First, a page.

This is the well-known fruit of our British Oak, to Which tree it

gives the name--Aik, or Eik, Oak.

The Acorn was esteemed by Dioscorides, and other old authors,

for its supposed medicinal virtues. As an article of food it is not

known to have been habitually used at any time by the inhabitants

of Britain, though acorns furnished the chief support of the large

herds of swine on which our forefathers subsi
ted. The right of

maintaining these swine in the woods was called panage, and

formed a valuable property.

The earliest inhabitants of Greece and Southern Europe who lived

in the primeval forests were supported almost wholly on the fruit

of the Oak. They were described by classic authors as fat of

person, and were called balanophagi--acorn eaters.

During the great dearth of 1709 the French were driven to eat

bread of acorns steeped in water to destroy the bitterness, and they

suffered therefrom injurious effects, such as obstinate

constipation, or destructive cholera.

It is worth serious notice medically that in years remarkable for a

large yield of Acorns disastrous losses have occurred among

young cattle from outbreaks of acorn poisoning, or the acorn

disease. Those up to two years old suffered most severely, but

sheep, pigs and deer were not affected by this acorn malady. Its

symptoms are progressive wasting, loss of appetite, diarrhoea, sore

places inside the mouth, discharge from [16] the eyes and nostrils,

excretion of much pale urine, and no fever, but a fall of

temperature below the normal standard. Having regard to which

train of symptoms it is fair to suppose the acorn will afford in the

human subject a useful specific medicine for the marasmus, or

wasting atrophy of young children who are scrofulous. The fruit

should be given in the form of a tincture, or vegetable extract, or

even admixed (when ground) sparingly with wheaten flour in

bread. The dose should fall short of producing any of the above

symptoms, and the remedy should be steadily pursued for many


The tincture should be made of saturated strength with spirit of

wine on the bruised acorns, to stand for a fortnight before being

decanted. Then the dose will be from twenty to thirty drops with

water three or four times a day.

The Acorn contains chemically starch, a fixed oil, citric acid,

uncrystallizable sugar, and another special sugar called quercit.

Acorns, when roasted and powdered, have been sometimes employed

as a fair substitute for coffee. By distillation they will

yield an ardent spirit.

Dr. Burnett strongly commends a distilled spirit of acorns as an

antidote to the effects of alcohol, where the spleen and kidneys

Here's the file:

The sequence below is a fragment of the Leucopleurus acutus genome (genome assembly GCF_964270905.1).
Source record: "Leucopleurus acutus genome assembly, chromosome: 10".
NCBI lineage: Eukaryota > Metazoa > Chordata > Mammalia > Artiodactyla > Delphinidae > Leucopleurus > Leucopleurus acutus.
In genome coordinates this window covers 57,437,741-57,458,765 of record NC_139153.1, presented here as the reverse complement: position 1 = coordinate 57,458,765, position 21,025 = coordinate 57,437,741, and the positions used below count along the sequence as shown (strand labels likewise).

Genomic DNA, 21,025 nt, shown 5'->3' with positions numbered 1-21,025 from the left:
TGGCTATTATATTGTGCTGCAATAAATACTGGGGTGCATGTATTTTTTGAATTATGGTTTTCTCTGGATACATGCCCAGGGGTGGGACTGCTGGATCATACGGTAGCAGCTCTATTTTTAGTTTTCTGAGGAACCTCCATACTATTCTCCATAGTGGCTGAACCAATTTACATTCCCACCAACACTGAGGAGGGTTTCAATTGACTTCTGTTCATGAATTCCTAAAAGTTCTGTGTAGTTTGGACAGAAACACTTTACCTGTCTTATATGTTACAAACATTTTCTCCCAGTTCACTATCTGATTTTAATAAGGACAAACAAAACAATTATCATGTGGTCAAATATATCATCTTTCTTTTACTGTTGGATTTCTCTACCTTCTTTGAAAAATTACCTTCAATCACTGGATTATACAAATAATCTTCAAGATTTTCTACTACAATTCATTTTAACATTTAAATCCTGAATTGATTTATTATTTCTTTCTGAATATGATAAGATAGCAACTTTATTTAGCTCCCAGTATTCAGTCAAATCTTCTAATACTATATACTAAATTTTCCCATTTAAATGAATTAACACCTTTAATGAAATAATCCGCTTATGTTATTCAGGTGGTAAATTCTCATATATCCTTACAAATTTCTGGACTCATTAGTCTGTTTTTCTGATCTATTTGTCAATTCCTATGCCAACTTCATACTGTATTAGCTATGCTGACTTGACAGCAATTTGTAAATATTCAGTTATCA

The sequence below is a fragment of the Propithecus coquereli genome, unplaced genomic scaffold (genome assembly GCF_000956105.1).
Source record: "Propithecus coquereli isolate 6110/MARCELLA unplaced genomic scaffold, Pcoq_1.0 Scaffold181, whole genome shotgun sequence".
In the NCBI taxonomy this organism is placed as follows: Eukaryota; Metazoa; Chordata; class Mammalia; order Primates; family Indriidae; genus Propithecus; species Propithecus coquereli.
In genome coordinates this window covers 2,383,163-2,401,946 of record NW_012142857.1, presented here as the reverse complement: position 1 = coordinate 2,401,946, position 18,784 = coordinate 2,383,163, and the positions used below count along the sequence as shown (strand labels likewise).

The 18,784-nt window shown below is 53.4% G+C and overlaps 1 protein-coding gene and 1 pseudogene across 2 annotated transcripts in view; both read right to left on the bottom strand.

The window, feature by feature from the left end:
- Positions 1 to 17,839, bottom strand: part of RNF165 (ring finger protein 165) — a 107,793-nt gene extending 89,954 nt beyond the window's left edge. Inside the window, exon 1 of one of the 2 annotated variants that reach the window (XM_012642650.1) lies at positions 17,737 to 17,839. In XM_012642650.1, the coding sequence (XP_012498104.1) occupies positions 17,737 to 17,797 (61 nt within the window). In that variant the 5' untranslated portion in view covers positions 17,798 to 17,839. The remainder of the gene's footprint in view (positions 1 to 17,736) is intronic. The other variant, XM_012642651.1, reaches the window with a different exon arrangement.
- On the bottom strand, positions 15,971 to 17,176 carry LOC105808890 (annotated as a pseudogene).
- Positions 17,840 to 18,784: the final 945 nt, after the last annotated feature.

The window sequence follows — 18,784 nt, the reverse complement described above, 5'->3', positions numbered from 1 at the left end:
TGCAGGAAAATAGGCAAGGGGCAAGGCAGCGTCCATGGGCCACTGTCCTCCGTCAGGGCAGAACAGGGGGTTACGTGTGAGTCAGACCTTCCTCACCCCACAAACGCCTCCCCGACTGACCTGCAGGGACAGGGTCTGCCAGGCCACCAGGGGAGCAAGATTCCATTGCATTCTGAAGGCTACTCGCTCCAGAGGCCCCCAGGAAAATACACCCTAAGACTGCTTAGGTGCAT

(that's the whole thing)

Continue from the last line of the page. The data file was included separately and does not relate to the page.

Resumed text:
have already suffered, with induced dropsy. It acts on the principle

of similars, ten drops being given three times a day in water.

In certain parts of Europe it is customary to place acorns in the

hands of the newly dead; whilst in other districts an apple is put

into the palm of a child when lying in its little coffin.

The bark of an oak tree, and the galls, or apples, produced on its

leaves, or twigs, by an insect named [17] cynips, are very

astringent, by reason of the gallo-tannic acid which they furnish

abundantly. This acid, given as a drug, or the strong decoction of

oak bark which contains it, will serve to restrain bleedings if taken

internally; and finely powdered oak bark, when inhaled pretty

frequently, has proved very beneficial against consumption of the

lungs in its early stages. Working tanners are well known to be

particularly exempt from this disease, probably through their

constantly inhaling the peculiar aroma given off from the tan pits;

and a like effect may be produced by using as snuff the fresh oak

bark dried and reduced to an impalpable powder, or by inhaling

day after day the steam given off from recent oak bark infused in

boiling water.

Marble galls are formed on the back of young twigs, artichoke

galls at their extremities, and currant galls by spangles on the

under surface of the leaves. From these spangles females presently

emerge, and lay their eggs on the catkins, giving rise to the round

shining currant galls.

The Oak--Quercus robur--is so named from the Celtic quer,

beautiful; and cuez, a tree. Drus, another Celtic word for tree,

and particularly for the Oak, gave rise to the terms Dryads and

Druids. Among the Greeks and Romans a chaplet of oak was one

of the highest honours which could be conferred on a citizen.

Ancient oaks exist in several parts of England, which are

traditionally called Gospel oaks, because it was the practice in

times long past when beating the bounds of a parish to read a

portion of the Gospel on Ascension Day beneath an oak tree which

was growing on the boundary line of the district. Cross oaks were

planted at the juncture of cross roads, so that persons suffering

from ague might peg a lock of their hair into the [18] trunks, and

by wrenching themselves away might leave the hair and the

malady in the tree together. A strong decoction of oak bark is most

usefully applied for prolapse of the lower bowel.

Oak Apple day (May 29th) is called in Hampshire Shikshak day.